Poet's Pick April 5
Andrew Marvell: "The Mower to the Glowworms"
Selected by Jennifer Barber
National Poetry Month 2016

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Jennifer Barber's Poetry Month Pick, April 5, 2016

"The Mower to the Glowworms"
by Andrew Marvell (1621–1678)

1
Ye living lamps, by whose dear light
The nightingale does sit so late,
And studying all the summer night,
Her matchless songs does meditate;

2
Ye country comets, that portend
No war, nor prince’s funeral,
Shining unto no higher end
Than to presage the grass’s fall;

3
Ye glowworms, whose officious flame
To wandering mowers shows the way,
That in the night have lost their aim,
And after foolish fires do stray;

4
Your courteous lights in vain you waste,
Since Juliana here is come,
For she my mind hath so displaced
That I shall never find my home.

 

* Jennifer Barber Comments:
There was a time in college when I went around chanting poems to myself. Not saying them, but chanting them. If I remembered only one stanza or part of a stanza from a poem, I’d happily repeat it dozens of times as I walked around the snowy campus (this was in Maine), the temperature dropping at dusk and the sky glowing
purple.

In English class, we were working our way through the Norton Anthology of Poetry, which had the aura of a sacred text in those days, and I fell hard for Andrew Marvell’s mower songs, in which he speaks in the voice of his scythe-wielding country character Damon, in love with Juliana. The first stanza of “The Mower’s Song” took up residence in my head for months and months, from the long winter into full spring:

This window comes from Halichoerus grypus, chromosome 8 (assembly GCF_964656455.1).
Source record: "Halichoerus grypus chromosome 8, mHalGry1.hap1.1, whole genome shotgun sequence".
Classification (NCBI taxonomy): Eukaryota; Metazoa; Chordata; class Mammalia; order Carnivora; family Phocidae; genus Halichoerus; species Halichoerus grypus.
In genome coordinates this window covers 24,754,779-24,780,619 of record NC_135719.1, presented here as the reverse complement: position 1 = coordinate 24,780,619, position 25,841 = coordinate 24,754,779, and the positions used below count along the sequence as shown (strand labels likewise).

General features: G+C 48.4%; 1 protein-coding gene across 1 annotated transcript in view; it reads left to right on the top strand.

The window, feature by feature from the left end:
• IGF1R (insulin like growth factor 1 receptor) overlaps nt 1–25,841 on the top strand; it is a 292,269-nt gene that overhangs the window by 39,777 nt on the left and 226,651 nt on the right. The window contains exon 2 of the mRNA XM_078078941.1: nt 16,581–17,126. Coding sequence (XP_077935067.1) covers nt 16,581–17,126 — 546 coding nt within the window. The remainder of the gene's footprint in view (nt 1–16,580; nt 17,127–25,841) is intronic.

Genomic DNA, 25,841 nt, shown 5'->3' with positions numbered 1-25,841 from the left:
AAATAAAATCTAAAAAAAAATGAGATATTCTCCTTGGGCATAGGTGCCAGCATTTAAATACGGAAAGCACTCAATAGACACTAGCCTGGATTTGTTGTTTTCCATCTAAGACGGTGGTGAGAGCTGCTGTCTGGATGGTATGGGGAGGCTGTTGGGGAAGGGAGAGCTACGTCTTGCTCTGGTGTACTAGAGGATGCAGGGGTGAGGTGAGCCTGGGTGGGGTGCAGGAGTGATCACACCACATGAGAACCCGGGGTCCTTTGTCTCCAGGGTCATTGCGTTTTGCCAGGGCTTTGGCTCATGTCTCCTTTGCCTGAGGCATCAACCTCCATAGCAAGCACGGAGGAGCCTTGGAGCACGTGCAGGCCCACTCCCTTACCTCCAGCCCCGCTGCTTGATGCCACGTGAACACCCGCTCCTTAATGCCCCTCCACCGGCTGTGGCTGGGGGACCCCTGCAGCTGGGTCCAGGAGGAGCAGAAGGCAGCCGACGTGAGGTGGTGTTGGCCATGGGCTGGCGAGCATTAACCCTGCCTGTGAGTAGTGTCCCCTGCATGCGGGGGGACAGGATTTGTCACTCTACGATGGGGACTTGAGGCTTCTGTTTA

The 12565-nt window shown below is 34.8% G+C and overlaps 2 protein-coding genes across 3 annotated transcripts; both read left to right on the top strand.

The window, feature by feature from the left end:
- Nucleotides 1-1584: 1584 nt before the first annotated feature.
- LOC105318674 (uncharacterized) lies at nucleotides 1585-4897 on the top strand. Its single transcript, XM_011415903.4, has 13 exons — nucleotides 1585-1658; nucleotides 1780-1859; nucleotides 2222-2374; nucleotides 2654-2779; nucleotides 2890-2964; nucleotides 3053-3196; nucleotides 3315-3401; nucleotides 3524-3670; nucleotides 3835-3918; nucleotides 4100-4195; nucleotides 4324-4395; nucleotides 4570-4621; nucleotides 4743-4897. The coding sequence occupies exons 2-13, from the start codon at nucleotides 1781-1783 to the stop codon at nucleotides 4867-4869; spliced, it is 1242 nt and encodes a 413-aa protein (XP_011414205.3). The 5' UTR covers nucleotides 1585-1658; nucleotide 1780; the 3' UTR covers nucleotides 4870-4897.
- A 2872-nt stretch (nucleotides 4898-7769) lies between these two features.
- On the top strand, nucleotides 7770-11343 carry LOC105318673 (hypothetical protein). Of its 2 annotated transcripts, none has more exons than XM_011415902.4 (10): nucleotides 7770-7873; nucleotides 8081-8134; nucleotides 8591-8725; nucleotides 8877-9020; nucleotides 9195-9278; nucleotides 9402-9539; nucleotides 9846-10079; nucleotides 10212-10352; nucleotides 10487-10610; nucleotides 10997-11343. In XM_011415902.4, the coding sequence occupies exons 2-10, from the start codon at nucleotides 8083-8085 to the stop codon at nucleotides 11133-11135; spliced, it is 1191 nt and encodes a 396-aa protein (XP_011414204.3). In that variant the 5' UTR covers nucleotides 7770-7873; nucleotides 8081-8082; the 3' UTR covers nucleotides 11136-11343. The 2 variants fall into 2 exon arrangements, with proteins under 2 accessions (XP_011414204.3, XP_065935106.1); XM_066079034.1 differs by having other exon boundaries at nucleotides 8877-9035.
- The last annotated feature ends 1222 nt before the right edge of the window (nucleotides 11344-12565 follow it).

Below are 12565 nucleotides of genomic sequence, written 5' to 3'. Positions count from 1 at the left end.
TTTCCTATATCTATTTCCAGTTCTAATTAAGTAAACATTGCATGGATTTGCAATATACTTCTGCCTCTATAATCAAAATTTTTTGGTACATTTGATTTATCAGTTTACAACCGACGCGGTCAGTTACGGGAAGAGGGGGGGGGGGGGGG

My mind was once the true survey
   Of all these meadows fresh and gay
   And in the greenness of the grass
   Did see its hopes as in a glass;
   When Juliana came, and she
What I do to the grass, does to my thoughts and me.

I never got tired of the melody of those lines, and the strangeness of imagining grass as a mirror, and the idea of Damon being subject to Juliana as the grass is subject to his blade, and the way the last line plays out its extra length.

Thinking of Marvell again the other day, I went to my bookshelf and found the paperback Penguin edition I must have bought decades ago in England (its pages are now discolored, and the price listed on the back is 90 pence). There, on pages 109-110, were the two Marvell poems I cared about most, “The Mower’s Song” and “The Mower to the Glowworms.” I once knew a French-Canadian poet who thought the word “glow” was the most beautiful word in the English language, and it seems to me “The Mower to the Glowworms” might be the most beautiful title.

I was all about the poem’s first two stanzas. What better way to picture the light of glowworms (the wingless European beetle, which gives off a greenish light) than to imagine them as study lamps for the nightingale? What better way to bring vastness of scale into an intimate compass than to contrast astral bodies and events—used throughout history as omens and portents—with the brief, small lights of the glowing beetle?

Then, and now, the line “to presage the grass’s fall” allows a delicious exhalation, a letting go. I can practically hear the grass, too, exhaling as it falls under the mower’s scythe. To be able to describe something as small as a glowworm, as lowly as the grass, is to eavesdrop on the inner workings of the world; this, for me, is what poetry is.


Jennifer Barber:
Jennifer Barber’s poetry collections are Works on Paper from The Word Works, which received the 2015 Tenth Gate Prize and was published in 2016, and Given Away and Rigging the Wind, both from Kore Press (2012, 2003). She teaches literature and creative writing at Suffolk University in Boston, where she is editor of the literary journal Salamander.


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